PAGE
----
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BioMed Research International
Volume 2017, Article ID 7294519, 9 pages
https://doi.org/10.1155/2017/7294519
Research Article

Identify High-Quality Protein Structural Models by Enhanced -Means

1School of Electronic and Information Engineering, Suzhou University of Science and Technology, Suzhou 215009, China
2School of Computer Science and Technology, Soochow University, Suzhou 215006, China
3The First Affiliated Hospital of Soochow University, Suzhou 215006, China

Correspondence should be addressed to Hongjie Wu; moc.qq@uw.eijgnoh and Min Jiang; moc.361@111_nimgnaij

Received 23 December 2016; Revised 9 February 2017; Accepted 19 February 2017; Published 22 March 2017

Academic Editor: Ren-Zhi Cao

Copyright © 2017 Hongjie Wu et al. This is an open access article distributed under the Creative Commons Attribution License, which permits unrestricted use, distribution, and reproduction in any medium, provided the original work is properly cited.

Abstract

Background. One critical issue in protein three-dimensional structure prediction using either ab initio or comparative modeling involves identification of high-quality protein structural models from generated decoys. Currently, clustering algorithms are widely used to identify near-native models; however, their performance is dependent upon different conformational decoys, and, for some algorithms, the accuracy declines when the decoy population increases. Results. Here, we proposed two enhanced -means clustering algorithms capable of robustly identifying high-quality protein structural models. The first one employs the clustering algorithm SPICKER to determine the initial centroids for basic -means clustering (-means), whereas the other employs squared distance to optimize the initial centroids (-means++). Our results showed that -means and -means++ were more robust as compared with SPICKER alone, detecting 33 (59%) and 42 (75%) of 56 targets, respectively, with template modeling scores better than or equal to those of SPICKER. Conclusions. We observed that the classic -means algorithm showed a similar performance to that of SPICKER, which is a widely used algorithm for protein-structure identification. Both -means and -means++ demonstrated substantial improvements relative to results from SPICKER and classical -means.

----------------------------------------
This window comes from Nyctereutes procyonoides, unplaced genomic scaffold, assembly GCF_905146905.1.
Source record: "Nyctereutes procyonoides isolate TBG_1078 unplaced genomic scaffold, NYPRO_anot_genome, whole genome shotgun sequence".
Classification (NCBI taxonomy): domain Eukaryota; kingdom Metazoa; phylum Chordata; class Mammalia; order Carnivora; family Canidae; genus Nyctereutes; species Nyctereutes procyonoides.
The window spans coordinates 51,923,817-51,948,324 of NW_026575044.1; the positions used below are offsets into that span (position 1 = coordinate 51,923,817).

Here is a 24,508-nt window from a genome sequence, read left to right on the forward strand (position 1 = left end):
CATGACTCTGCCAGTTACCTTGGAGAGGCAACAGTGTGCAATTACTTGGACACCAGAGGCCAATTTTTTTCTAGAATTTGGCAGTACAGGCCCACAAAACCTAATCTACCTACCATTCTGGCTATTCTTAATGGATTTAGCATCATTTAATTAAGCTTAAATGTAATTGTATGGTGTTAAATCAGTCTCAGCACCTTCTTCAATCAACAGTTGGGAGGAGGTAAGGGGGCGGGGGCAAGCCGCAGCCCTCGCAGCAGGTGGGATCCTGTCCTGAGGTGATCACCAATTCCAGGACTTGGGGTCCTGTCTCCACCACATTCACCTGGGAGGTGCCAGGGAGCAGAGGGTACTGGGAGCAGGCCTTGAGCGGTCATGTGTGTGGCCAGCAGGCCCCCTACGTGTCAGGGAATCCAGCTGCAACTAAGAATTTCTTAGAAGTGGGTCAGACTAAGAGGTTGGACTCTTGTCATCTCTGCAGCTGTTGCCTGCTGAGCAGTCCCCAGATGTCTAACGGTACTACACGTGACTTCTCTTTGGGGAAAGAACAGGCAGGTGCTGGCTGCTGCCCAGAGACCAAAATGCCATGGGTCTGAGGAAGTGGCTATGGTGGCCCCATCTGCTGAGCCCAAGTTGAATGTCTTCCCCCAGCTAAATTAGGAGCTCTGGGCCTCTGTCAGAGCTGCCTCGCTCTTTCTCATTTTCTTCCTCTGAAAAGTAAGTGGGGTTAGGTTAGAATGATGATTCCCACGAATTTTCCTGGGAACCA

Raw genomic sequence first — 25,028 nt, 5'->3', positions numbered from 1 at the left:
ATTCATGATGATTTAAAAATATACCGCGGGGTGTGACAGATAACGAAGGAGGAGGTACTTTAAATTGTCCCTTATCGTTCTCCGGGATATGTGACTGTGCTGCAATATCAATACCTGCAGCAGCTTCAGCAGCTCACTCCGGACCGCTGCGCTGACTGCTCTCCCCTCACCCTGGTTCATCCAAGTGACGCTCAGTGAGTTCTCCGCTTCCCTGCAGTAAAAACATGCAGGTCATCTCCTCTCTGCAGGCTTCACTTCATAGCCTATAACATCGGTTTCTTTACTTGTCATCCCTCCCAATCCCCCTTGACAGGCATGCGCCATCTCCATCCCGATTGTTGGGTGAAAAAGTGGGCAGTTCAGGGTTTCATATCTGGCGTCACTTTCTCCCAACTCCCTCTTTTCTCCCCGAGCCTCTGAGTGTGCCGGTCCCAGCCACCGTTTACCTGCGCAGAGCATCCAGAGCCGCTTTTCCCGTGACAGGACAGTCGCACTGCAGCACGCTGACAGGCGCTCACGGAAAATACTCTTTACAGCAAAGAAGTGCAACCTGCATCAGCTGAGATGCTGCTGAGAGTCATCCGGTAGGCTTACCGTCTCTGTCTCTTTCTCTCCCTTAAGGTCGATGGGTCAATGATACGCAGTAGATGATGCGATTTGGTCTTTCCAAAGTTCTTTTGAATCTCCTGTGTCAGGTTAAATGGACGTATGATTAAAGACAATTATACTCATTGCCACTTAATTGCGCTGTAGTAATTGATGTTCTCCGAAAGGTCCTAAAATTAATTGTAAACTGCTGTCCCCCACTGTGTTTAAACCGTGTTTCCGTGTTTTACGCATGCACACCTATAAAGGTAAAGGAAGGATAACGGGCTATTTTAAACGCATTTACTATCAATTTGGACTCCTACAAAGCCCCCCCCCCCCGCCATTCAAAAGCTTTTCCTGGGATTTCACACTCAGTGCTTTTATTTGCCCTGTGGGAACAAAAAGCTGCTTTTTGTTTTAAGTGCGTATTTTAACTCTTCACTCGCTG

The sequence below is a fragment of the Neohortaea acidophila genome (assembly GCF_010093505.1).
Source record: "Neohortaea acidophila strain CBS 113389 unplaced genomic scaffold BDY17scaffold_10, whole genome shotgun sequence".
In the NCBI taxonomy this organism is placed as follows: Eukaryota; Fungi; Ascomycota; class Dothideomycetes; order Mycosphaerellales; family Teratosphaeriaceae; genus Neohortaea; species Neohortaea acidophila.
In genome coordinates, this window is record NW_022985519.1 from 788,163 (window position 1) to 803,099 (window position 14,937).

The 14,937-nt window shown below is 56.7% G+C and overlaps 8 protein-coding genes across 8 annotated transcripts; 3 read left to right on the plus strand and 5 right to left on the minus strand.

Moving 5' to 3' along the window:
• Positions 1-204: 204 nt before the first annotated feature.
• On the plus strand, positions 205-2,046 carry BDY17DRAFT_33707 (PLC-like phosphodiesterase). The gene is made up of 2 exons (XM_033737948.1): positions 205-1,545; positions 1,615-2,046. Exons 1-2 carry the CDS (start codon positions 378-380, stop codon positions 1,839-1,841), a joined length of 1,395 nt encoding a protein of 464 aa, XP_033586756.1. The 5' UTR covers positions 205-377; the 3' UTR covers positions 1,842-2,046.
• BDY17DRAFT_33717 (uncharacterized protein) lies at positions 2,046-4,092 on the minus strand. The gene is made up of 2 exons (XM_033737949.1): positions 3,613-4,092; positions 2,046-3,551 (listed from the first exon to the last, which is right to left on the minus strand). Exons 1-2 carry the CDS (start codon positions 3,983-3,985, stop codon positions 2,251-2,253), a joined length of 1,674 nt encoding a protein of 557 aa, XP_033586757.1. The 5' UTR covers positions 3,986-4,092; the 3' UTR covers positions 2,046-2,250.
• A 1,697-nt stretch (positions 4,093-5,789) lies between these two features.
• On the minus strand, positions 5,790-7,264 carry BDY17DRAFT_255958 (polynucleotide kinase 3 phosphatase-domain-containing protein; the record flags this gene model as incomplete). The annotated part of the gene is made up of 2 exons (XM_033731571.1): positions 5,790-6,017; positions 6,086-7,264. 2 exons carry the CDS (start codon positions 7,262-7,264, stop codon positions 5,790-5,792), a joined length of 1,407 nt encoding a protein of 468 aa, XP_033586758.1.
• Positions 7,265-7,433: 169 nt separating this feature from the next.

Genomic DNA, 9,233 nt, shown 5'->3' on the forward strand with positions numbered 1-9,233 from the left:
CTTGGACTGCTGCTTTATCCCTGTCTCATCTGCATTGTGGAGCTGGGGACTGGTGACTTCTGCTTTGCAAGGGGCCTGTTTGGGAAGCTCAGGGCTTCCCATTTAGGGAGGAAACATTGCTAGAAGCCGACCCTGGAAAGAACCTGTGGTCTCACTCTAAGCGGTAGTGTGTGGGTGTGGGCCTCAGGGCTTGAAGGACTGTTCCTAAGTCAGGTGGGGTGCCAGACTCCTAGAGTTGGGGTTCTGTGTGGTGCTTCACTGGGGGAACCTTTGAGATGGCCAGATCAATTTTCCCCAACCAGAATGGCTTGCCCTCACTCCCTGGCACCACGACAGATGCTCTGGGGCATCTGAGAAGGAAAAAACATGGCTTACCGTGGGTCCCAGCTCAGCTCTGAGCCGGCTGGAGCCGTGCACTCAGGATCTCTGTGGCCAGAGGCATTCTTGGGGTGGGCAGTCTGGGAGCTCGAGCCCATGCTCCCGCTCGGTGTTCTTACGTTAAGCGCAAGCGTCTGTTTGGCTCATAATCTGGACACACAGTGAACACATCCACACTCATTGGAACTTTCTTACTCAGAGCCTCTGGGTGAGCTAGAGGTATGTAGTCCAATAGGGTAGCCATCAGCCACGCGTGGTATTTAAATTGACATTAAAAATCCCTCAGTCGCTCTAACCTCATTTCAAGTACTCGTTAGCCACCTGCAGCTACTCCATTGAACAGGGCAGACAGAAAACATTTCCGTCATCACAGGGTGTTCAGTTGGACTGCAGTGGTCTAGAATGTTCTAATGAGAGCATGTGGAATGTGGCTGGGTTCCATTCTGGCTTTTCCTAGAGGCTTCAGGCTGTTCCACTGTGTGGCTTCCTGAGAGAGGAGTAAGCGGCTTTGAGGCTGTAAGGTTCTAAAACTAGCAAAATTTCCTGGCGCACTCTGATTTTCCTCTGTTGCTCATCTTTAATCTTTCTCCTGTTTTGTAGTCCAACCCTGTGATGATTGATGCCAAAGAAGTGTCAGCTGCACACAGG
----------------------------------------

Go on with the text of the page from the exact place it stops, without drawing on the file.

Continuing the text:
1. Background

A critical issue in protein three-dimensional (3D) structure prediction using either ab initio or comparative modeling involves identification of high-quality protein structural models from generated decoys [14]. According to the first principle of predicting protein folding, the native structure of the target sequence should be the conformation exhibiting minimal free energy [5]. According to this methodology, large-scale protein-candidate conformations are generated using ab initio or comparative methods [610]. Because accurate calculation of free energy remains unclear in theory [1113], a protein-structure clustering algorithm is employed, and the structure located at the center of the largest cluster is considered the conformation exhibiting minimal free energy. In clustering algorithms, the 3D-structural similarity between two proteins is used as the distance metric. Currently, root mean square deviation (RMSD) and template modeling (TM)-scores [14] constitute the two most common metrics for determining 3D-structural similarity between candidates. Subsequent refinement steps are also performed based on the conformations detected by protein-structure clustering; however, the quality of the clustering algorithm directly affects the final results of protein prediction.